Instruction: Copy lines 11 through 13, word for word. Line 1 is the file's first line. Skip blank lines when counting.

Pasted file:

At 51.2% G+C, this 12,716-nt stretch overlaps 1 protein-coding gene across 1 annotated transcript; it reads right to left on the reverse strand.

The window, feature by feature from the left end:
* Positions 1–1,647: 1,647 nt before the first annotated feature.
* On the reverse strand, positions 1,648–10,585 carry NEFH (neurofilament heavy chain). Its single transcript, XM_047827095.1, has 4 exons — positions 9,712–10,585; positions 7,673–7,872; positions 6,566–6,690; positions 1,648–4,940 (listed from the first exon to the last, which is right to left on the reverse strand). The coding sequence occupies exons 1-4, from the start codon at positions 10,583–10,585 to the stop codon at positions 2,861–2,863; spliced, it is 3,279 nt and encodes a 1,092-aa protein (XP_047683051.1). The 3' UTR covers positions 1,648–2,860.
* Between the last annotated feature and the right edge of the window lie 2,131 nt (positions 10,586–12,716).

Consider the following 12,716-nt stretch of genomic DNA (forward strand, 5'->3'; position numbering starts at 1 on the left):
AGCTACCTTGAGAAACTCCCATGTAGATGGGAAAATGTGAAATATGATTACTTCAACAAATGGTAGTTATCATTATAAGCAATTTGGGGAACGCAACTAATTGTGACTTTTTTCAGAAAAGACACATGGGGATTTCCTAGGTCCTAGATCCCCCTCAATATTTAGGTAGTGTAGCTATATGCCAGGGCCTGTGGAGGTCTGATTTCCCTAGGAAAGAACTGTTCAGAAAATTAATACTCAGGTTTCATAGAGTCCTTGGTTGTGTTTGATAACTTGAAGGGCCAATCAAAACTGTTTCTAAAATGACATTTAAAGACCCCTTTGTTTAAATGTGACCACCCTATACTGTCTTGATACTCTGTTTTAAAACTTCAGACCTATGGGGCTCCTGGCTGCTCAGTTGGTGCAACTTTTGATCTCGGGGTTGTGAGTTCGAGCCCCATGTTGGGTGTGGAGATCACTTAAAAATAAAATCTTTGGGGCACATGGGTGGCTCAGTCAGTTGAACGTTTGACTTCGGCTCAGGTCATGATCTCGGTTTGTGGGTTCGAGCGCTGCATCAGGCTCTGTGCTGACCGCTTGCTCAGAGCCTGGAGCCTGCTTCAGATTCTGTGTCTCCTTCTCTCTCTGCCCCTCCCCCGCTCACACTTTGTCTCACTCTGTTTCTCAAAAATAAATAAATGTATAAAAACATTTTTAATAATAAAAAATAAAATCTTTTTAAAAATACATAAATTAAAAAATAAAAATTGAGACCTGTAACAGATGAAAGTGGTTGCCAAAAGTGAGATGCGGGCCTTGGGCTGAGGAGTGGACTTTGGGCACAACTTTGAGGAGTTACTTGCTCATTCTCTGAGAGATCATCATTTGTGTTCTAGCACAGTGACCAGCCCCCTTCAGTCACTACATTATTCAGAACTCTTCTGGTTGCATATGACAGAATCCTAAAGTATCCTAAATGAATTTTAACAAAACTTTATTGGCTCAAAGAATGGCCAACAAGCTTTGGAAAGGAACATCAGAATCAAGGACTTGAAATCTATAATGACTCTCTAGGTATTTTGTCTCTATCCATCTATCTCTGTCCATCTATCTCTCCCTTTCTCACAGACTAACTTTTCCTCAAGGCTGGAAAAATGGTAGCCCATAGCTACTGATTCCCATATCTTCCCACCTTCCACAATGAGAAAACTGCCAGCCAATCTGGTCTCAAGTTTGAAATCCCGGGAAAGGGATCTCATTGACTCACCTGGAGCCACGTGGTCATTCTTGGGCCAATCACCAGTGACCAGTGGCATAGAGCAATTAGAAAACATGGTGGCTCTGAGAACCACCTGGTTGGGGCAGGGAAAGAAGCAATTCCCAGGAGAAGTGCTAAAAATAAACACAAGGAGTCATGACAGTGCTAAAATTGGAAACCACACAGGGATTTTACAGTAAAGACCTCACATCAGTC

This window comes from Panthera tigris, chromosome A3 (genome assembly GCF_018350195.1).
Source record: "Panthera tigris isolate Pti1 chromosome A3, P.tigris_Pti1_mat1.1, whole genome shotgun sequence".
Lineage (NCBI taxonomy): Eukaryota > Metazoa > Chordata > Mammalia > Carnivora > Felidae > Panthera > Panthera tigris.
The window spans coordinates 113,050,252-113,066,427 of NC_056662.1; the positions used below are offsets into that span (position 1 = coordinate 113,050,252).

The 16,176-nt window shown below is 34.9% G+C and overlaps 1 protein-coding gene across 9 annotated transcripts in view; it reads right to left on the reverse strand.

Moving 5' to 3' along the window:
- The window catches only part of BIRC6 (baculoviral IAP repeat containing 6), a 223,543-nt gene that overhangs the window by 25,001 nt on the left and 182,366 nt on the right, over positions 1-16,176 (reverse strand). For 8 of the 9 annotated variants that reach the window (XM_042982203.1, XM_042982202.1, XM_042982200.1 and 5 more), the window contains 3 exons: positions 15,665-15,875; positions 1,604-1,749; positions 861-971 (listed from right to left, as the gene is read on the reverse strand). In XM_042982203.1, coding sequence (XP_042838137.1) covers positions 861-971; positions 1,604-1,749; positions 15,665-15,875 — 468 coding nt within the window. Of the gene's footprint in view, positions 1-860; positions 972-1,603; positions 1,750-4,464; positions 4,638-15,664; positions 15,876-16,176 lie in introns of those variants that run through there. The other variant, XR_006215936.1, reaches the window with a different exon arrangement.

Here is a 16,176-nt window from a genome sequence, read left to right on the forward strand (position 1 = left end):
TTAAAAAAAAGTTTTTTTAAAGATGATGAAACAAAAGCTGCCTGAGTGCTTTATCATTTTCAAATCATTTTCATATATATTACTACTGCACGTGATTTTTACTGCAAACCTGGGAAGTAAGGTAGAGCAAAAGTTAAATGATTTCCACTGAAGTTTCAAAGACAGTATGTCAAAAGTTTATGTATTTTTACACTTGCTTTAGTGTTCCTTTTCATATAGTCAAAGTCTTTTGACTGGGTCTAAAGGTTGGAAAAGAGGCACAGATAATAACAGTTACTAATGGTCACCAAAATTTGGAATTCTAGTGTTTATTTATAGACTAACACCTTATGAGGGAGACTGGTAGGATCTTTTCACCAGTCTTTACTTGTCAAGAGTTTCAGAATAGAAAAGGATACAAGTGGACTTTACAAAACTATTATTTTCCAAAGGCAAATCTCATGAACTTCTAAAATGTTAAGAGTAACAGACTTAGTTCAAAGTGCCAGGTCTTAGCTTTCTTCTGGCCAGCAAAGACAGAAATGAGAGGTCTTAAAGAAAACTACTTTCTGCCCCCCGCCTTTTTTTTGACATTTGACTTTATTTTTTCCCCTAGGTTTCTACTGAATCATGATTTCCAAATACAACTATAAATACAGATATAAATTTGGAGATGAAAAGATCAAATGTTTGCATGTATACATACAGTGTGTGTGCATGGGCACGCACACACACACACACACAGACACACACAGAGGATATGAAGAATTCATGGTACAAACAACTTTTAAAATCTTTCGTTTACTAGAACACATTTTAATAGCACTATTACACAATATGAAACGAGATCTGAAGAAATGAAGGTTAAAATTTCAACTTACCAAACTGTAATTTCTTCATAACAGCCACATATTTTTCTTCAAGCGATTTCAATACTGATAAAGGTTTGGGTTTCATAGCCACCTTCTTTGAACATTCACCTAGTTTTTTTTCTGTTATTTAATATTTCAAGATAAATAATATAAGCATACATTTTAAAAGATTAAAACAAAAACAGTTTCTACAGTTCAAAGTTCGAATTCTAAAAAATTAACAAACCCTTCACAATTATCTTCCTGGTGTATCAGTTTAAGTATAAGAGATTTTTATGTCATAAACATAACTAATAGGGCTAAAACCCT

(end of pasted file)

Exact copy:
The window spans coordinates 113,050,252-113,066,427 of NC_056662.1; the positions used below are offsets into that span (position 1 = coordinate 113,050,252).

The 16,176-nt window shown below is 34.9% G+C and overlaps 1 protein-coding gene across 9 annotated transcripts in view; it reads right to left on the reverse strand.

Moving 5' to 3' along the window: